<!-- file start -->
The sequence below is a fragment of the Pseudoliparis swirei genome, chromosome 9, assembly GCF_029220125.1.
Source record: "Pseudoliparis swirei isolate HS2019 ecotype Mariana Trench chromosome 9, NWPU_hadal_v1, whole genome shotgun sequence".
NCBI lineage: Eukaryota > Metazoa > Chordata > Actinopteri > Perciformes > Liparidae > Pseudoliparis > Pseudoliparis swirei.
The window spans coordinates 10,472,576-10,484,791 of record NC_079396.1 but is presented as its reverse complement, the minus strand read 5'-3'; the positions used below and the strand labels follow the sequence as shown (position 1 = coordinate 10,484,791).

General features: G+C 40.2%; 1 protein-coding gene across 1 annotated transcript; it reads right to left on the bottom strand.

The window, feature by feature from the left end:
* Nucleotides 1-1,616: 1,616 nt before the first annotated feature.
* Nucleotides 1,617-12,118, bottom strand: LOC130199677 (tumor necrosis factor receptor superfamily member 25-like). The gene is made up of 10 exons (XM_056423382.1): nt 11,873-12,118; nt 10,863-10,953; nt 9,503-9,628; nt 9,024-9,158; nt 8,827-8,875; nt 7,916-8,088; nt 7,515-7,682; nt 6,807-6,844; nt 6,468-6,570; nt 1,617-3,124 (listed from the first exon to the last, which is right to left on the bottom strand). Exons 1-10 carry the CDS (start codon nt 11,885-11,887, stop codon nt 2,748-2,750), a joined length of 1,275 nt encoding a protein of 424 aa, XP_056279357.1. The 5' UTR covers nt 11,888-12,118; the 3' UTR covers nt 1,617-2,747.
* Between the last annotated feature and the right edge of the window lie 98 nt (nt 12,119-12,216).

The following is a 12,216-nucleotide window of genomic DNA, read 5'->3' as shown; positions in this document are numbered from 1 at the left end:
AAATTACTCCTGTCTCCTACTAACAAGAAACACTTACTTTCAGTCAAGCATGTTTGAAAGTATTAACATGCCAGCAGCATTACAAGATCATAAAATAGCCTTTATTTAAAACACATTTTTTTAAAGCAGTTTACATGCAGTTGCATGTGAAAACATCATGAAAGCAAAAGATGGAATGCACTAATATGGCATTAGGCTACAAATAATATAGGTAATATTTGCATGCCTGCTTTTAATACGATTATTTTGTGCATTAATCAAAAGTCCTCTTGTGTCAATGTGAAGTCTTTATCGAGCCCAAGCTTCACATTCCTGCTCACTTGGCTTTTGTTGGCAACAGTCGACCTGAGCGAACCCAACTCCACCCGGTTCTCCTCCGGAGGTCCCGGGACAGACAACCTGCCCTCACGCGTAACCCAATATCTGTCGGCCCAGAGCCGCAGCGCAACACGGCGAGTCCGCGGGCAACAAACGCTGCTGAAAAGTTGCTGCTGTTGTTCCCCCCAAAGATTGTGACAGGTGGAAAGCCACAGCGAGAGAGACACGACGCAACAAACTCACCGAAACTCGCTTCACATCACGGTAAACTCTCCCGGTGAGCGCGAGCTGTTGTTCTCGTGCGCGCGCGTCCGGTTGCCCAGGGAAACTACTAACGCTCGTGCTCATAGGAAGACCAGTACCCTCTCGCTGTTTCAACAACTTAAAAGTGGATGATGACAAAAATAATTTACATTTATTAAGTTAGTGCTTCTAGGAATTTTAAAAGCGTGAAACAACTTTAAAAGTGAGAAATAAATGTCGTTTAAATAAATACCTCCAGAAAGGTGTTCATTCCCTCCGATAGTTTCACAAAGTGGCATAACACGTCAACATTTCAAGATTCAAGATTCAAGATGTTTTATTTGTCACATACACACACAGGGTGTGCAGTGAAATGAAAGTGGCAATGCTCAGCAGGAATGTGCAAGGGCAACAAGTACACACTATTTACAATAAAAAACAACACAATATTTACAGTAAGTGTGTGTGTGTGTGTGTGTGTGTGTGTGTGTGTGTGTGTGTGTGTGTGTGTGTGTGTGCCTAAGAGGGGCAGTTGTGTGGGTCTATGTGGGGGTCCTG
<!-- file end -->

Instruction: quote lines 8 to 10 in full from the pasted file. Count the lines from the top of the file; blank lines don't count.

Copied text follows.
* Nucleotides 1,617-12,118, bottom strand: LOC130199677 (tumor necrosis factor receptor superfamily member 25-like). The gene is made up of 10 exons (XM_056423382.1): nt 11,873-12,118; nt 10,863-10,953; nt 9,503-9,628; nt 9,024-9,158; nt 8,827-8,875; nt 7,916-8,088; nt 7,515-7,682; nt 6,807-6,844; nt 6,468-6,570; nt 1,617-3,124 (listed from the first exon to the last, which is right to left on the bottom strand). Exons 1-10 carry the CDS (start codon nt 11,885-11,887, stop codon nt 2,748-2,750), a joined length of 1,275 nt encoding a protein of 424 aa, XP_056279357.1. The 5' UTR covers nt 11,888-12,118; the 3' UTR covers nt 1,617-2,747.
* Between the last annotated feature and the right edge of the window lie 98 nt (nt 12,119-12,216).

The following is a 12,216-nucleotide window of genomic DNA, read 5'->3' as shown; positions in this document are numbered from 1 at the left end: